Posts Tagged penguins
Posted on April 21, 2012 by jason
We chatted with one of the friendly (lonely?) rangers and he told us that all the action in the penguin colony was at sunset and at sunrise. We lucked out the first night and showed up when all the little guys were coming home from work and were making a big commotion.
So, we decided to come back at sunrise and see if the kerfuffle was any different.
It was – they were all pointed the other direction. At sunrise, all the penguin dads put on their suit and head off to work. They get on a penguin highway from their little hole all cruise the way to the sea. They hop in, flop around and get everything good and wet, then take off like a pack of porpoises. Jumping and diving in and out of the water as they head out to sea. You can see them splashing and sailing in a line all the way out to the horizon.
The ladies stay at home and take care of the nest. This doesn’t seem to entail much. This time of year, the adults are molting, so there is lots of preening and plucking. Later in the day, they start their unique family call (think donkey) so their mate knows where they are. When they get home, they trade places and the other goes out to fish for the afternoon.
At this time of year, the kids have already taken off. The newborns leave around February (at 4 months old) and head to Brazil by themselves. Mom and dad leave for warmer waters about now, so this is the end of the season here. Still, there are 9000 little pinguinos here to enjoy.
Posted on April 20, 2012 by jason
Cabos Dos Bahias. I don’t recall where we heard about it (Phil?), but it’s another little gem.
There is absolutely nothing out here except empty coastline, penguins, guanaco, skunks, armadillos, tumbleweeds and a few park rangers. No visitors. For two days, we had the entire reserve to ourselves. Cool wildlife, great camping… and it was all libre.
I have to wonder if the people that claim that this drive north is boring didn’t ever get off the highway. The main highway north is terrible – windy, full of trucks, and not much to look at. But, there is some seriously cool stuff out here if you get off the pavement.
-penguins mate for life
-skunks and armadillos love to eat penguin eggs
-penguins don’t give a damn about you or me
Posted on March 31, 2012 by angela
The landowner next door was wrong about us getting into the Pinguineria for free that evening. He’d allowed us to use his land and wind shelter to camp, and said the dueno of the land next door was gone for the season and had closed up, and that we could just climb over the fence to view the King Penguins who had migrated to Tierra del Fuego.
Unfortunately, the night guard didn’t agree with that recommendation. But, he was willing to let us in for half price. The cost went directly into his pocket, but he led us very close to the penguins (much closer than the marked path for visitors).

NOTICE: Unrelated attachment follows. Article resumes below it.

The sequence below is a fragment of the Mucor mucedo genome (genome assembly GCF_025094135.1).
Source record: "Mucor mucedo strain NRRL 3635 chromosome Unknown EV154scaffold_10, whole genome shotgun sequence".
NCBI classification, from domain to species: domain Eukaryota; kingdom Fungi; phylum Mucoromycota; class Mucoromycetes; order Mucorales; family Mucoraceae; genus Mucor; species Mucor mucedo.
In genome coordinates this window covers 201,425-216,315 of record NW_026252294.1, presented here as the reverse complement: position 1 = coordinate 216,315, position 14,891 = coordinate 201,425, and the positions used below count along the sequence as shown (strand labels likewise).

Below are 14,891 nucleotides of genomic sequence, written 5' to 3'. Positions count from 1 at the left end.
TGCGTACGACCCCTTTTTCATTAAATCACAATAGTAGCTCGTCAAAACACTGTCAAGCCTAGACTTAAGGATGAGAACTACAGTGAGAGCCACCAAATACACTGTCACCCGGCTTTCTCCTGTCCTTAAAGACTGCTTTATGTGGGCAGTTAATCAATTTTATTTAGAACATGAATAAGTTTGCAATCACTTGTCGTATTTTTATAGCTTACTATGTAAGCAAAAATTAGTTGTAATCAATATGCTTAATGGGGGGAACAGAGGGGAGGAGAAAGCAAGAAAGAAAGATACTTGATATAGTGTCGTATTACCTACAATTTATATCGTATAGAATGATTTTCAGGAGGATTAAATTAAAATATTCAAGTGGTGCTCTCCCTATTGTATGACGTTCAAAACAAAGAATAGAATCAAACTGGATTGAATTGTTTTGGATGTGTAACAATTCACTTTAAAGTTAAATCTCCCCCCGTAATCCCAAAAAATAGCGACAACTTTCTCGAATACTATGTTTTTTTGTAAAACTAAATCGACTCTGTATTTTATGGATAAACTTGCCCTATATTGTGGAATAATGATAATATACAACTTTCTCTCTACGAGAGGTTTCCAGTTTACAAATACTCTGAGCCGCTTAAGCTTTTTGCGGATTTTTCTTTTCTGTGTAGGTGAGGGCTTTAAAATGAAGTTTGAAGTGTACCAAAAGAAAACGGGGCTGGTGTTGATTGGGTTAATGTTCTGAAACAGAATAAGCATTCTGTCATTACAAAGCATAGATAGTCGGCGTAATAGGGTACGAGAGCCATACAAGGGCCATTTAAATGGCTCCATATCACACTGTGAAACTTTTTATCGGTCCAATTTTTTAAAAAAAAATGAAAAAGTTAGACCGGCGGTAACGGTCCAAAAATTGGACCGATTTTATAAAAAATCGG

These 3-foot tuxedoed beauties normally live in Antarctica, but this flock has inhabited this isolated beach for a few years now. It was something really magical to see. It was perfect penguin-weather, but us humans were forced to leave a little quicker than we’d wanted.
Posted on February 2, 2012 by jason
Angela loves penguins.
We drove down the coast to the inlet at Puñihuil and hopped into a boat for a quick tour.
For about 10 bucks, they take your around 3 islands and you get to see Magellanic penguinos, Humboldt penguins, and all sorts of other sea creatures doing their thing.
Posted on March 30, 2011 by angela
The day started with a 2-hour boat tour to Isla Ballestas. Referred to as ‘The Poor Man’s Galapagos’ we weren’t sure what to expect, except a lot of bird shit.
Literally. The anchovy-rich waters around these islands prove delicious for tens of thousands of birds. And, these birds provide so much poop that they actually collect it and export it.
First, we cruised by The Candelabra – a Nasca lines sort of carving in the hillside facing the ocean. Apparently, this is the only one of it’s kind that can be viewed from ground-level (although you have to be floating in the ocean to see it.) It’s supposed to be over 2000 years old. Why is it here and what does it mean – we have no idea.
Then, we approached the islands and were amazed by the number of birds. You can’t appreciate it until you see it and photos don’t do it justice. More birds than we have ever seen in one place, and possibly more birds than we’ve cumulatively seen in our lifetime. Some places on the islands were so covered in birds that it looked like the landscape was black.
We saw Humbolt penguins, Peruvian boobies, comerants, oyster catchers and gulls. Luckily, we recognized these from our Galapagos trip since we couldn’t hear a thing the guide said. We even spotted some free-divers going after sea snails. This water is COLD and I can’t imagine spending the day floating around in it looking for snails.
This bird watching is big business. We had pulled into Paracas the night before and booked a $10 USD tour within minutes. This morning, when we arrived we grabbed the last 3 seats on one of many large tour boats that all took off about the same time. Our boat was filled mostly by an extremely well-outfitted Swiss tour group. I’ve never seen so many expensive outdoor gear brands anywhere but REI.
Despite the touristy feel, it was really fun, especially for Bode. He was keen to identify the various birds and he knew most of them. When the show was over and we headed back to the mainland with a chilly ride , Bode spent the entire ride under Jason’s jacket.
We’ve heard that getting pooped on may be good luck, but we decided NOT getting pooped on this time was a better way to go. And, for some reason everything on this trip is on the left… so if you come, sit on the left side.